Published Online: July 8, 1998

NEA Delegates Reject Merger Plan, But Door to Unity With AFT Still Open

New Orleans

Though delegates to the National Education Association's annual meeting soundly rejected a plan July 5 that would have paved the way for the union's merger with the American Federation of Teachers, unity is far from a dead issue for the nation's two major teacher organizations.

The very next day, the NEA delegates approved a policy affirming their commitment to merging. It also establishes a process that will allow state affiliates to merge immediately. The pro-merger statement won delegates' backing July 6 over a competing policy described as "unity without merger," which pro-merger forces said would have hampered future negotiations.

Both sides called for union leaders to consult with a broad-based group of members before taking further steps toward merger, which would create one organization representing more than 3 million members. Specifically, the NEA will survey delegates about their concerns with the "principles of unity" that were rejected in the initial vote. The survey will examine such contentious topics as voting and governance arrangements, minority representation, and affiliation with the AFL-CIO. ("AFL-CIO Label Is Most Ticklish of Issues for NEA Members Deciding Union's Future," June 24, 1998.)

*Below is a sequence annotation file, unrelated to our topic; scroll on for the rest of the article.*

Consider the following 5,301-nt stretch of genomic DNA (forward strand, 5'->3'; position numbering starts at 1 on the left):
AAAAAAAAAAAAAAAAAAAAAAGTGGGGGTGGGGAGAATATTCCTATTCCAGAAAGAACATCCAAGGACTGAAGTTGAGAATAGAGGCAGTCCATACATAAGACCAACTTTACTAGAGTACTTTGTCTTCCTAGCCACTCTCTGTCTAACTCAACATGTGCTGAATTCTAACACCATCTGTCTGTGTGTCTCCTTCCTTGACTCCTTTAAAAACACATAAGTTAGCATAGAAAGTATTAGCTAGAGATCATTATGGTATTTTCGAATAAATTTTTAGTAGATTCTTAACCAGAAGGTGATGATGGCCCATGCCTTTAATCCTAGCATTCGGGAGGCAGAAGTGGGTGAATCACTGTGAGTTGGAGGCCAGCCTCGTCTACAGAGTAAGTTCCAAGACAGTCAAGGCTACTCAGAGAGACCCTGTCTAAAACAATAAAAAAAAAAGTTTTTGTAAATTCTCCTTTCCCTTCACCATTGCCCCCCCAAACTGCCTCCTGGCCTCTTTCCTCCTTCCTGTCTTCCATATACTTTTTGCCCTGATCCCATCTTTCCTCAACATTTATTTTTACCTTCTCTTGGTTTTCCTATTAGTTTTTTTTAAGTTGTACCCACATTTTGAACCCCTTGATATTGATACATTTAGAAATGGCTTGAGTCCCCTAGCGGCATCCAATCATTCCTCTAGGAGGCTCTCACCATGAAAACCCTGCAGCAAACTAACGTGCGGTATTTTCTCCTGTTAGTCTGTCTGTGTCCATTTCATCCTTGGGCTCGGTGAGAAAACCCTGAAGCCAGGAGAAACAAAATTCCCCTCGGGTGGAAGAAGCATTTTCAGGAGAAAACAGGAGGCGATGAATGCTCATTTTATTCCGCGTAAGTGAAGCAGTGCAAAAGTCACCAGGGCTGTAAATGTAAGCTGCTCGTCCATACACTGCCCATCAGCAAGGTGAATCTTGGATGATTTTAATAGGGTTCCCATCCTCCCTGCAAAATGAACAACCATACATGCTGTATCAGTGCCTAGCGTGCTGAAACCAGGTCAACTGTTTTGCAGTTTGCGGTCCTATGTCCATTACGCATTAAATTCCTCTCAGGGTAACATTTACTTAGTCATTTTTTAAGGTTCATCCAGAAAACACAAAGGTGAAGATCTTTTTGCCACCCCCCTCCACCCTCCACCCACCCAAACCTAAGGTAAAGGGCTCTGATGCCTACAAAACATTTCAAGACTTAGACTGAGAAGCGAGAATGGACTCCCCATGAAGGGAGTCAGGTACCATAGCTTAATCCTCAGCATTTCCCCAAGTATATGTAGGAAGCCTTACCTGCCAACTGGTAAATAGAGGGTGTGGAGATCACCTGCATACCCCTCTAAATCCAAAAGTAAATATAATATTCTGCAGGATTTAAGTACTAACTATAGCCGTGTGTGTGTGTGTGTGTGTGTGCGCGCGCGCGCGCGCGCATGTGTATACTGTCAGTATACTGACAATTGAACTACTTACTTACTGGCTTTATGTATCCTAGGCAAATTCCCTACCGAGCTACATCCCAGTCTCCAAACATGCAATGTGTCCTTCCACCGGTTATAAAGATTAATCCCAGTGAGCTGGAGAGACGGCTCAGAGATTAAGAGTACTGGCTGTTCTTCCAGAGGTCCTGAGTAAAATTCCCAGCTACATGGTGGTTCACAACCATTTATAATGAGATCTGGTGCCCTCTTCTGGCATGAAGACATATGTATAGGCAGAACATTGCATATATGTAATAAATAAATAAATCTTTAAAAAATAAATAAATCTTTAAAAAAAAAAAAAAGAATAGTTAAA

Judy L. Schaubach, the president of the Minnesota Education Association, which is poised to unify with the state AFT affiliate, said she was "ecstatic" that delegates had approved a pro-merger policy in the second vote.

"This makes sure we get the national talks back on," she said, "and it clearly states we're on the road to unification."

The new policy calls for the NEA board of directors to draft guidelines for state-level mergers.

In the initial vote held the day after Independence Day, nearly 58 percent of some 9,700 voting delegates cast their ballots against the principles of unity brokered by leaders of the two national unions over the past three years. The plan, which union leaders contended was essential to their efforts to counter increasing attacks against their organizations and public education, needed two-thirds approval to pass.